Access to healthy food options is imperative for everyone, but in the U.S., food diversity is not a universal right. Black communities around the country are often food deserts or areas where access to healthy food is limited, the National Resources Defense Council reported. The statistics are alarming. According to USDA, in 2022, nearly 9 million Black people did not have access to the food they needed to lead a happy, healthy life, and one in three Black children lived in food-insecure households. According to Bread for the World, access to nutritious foods impacts Black households three times the rate of their white counterparts. It’s undeniable that food insecurity is an issue uniquely impacting Black Americans, but why? Read on for an in-depth look at why America’s food security problem disproportionately affects Black people and how you can help. 

Why is food insecurity so prevalent in Black communities?

The reason why Black communities especially endure food insecurity is complicated and multi-layered. According to a report, there is a long-standing relationship between discrimination, structural racism and health sciences, an industry that has often neglected Black and brown communities. Black health is not prioritized in the health industry; that standard trickles down into the healthy food space. 

Plus, discrimination in general has significantly impacted Black people’s access to employment, housing and other resources, making their communities extraordinarily at risk for food insecurity, Feeding America reported. Because of discrimination and structural racism, Black people aren’t afforded the same employment opportunities as their white counterparts. Healthy food is typically pricier and only accessible for middle to upper-tax bracket individuals.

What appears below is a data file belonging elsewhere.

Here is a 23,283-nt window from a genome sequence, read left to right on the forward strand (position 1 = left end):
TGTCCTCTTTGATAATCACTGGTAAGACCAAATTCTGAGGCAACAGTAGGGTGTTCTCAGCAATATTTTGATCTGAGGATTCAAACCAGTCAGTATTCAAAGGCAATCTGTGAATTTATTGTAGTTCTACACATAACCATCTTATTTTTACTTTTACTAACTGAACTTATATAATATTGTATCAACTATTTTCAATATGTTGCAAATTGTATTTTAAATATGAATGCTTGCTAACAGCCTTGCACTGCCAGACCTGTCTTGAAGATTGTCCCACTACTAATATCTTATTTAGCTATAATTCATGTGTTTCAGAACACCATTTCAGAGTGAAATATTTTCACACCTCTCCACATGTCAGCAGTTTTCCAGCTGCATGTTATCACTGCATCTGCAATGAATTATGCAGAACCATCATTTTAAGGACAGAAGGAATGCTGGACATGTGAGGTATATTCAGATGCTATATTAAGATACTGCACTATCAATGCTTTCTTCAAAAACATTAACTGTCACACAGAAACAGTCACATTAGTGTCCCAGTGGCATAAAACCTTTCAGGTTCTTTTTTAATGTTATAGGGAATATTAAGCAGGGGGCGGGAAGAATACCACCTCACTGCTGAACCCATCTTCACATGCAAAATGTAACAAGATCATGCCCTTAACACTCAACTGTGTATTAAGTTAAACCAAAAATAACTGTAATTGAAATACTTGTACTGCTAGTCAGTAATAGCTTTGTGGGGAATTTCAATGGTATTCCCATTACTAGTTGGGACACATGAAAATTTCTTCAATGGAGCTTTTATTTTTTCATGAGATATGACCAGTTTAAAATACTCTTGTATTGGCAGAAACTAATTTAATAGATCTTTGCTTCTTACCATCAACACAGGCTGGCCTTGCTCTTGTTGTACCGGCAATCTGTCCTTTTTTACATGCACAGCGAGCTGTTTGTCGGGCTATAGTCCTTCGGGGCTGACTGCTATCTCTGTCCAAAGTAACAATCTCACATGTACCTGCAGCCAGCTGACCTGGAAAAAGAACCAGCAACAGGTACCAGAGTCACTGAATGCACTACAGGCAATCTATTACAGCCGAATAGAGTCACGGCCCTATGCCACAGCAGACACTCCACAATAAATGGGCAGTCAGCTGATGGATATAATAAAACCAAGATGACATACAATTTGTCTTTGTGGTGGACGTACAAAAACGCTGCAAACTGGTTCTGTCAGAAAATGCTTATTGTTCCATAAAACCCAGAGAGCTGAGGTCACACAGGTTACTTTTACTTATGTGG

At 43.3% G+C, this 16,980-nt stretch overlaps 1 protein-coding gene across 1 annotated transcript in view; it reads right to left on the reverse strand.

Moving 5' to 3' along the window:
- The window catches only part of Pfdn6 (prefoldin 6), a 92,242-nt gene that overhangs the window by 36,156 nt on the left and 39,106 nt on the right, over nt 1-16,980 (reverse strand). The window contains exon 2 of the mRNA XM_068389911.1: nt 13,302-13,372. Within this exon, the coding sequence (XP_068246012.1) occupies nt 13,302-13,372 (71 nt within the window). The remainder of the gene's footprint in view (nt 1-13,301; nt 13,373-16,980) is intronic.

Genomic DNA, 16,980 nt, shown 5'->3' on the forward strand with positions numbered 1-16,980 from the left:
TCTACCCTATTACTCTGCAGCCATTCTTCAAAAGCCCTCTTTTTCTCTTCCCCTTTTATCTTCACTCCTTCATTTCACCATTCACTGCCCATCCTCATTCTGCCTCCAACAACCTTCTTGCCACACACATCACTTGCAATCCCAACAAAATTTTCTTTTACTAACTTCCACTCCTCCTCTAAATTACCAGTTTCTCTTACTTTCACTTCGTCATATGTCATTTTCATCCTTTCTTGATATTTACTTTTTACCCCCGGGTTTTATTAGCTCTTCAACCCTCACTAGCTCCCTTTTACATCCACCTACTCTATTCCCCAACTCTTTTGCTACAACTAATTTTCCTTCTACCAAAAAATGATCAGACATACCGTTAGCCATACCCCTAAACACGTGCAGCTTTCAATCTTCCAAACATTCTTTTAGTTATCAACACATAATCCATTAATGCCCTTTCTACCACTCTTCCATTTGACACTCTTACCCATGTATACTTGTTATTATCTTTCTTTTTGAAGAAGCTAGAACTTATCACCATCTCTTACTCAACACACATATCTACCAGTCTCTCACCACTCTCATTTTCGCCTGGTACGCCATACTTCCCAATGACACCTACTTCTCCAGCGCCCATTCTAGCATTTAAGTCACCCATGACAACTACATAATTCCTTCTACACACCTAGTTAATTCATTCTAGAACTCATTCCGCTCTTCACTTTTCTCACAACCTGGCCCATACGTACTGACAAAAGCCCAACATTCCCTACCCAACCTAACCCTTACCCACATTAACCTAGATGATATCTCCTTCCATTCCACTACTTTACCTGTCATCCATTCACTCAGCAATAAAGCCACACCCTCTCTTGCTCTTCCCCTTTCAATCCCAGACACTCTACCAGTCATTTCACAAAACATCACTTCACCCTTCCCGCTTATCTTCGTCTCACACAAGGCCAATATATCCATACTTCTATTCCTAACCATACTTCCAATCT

Supermarket and convenience store culture also play a role in food insecurity prevalent in Black communities. Supermarket redlining, which Sentient Media defines as “the disinclination of supermarket giants and companies to serve low-income communities,” first began in the 1940s, when the federal Home Owners Land Corporation started to color code neighborhoods to determine lending risk. Because Black communities faced loan and mortgage restrictions at the time, they were often deemed areas not worth investing in. That categorization and subsequent redlining continue to impact the Black community negatively, making them more barren when it comes to food businesses. 

How we can help fix it

Food insecurity’s prevalence in the Black community may seem like an impossible issue, but there is a light at the end of the tunnel. The government has initiated programs to help the problem, like the Women, Infants and Children and Supplemental Nutrition Assistance Programs, to help people in lower-income neighborhoods access healthier foods. Still, there’s more to do to ensure Black people around the county, no matter their socioeconomic background, can eat and be healthy. Continuing to modernize and tailor those programs is crucial. A report also recommends food security advocates and researchers take a more holistic approach to eliminating food insecurity, taking into account the structural racism and discrimination that exacerbates the issue in Black communities. 

For those outside the food security advocacy space, the best way to contribute to efforts to end food insecurity in Black neighborhoods is to support organizations with the same goal. Feeding America and similar organizations offer support in several ways to participate in their work. According to Poverty USA, reducing food waste can also help those who are food insecure. Poverty USA also recommends enacting policies that protect grocery store retailers from liabilities not included in the Bill Emerson Good Samaritan Food Donation Act, encouraging those stores to donate extra goods to charities and local food banks. 

Food insecurity is a significant issue in the U.S. and within Black communities around the country. Solving the problem is no easy feat, but with intentional policies and programs and the involvement of those outside the food and health industries, food insecurity could be a thing of the past.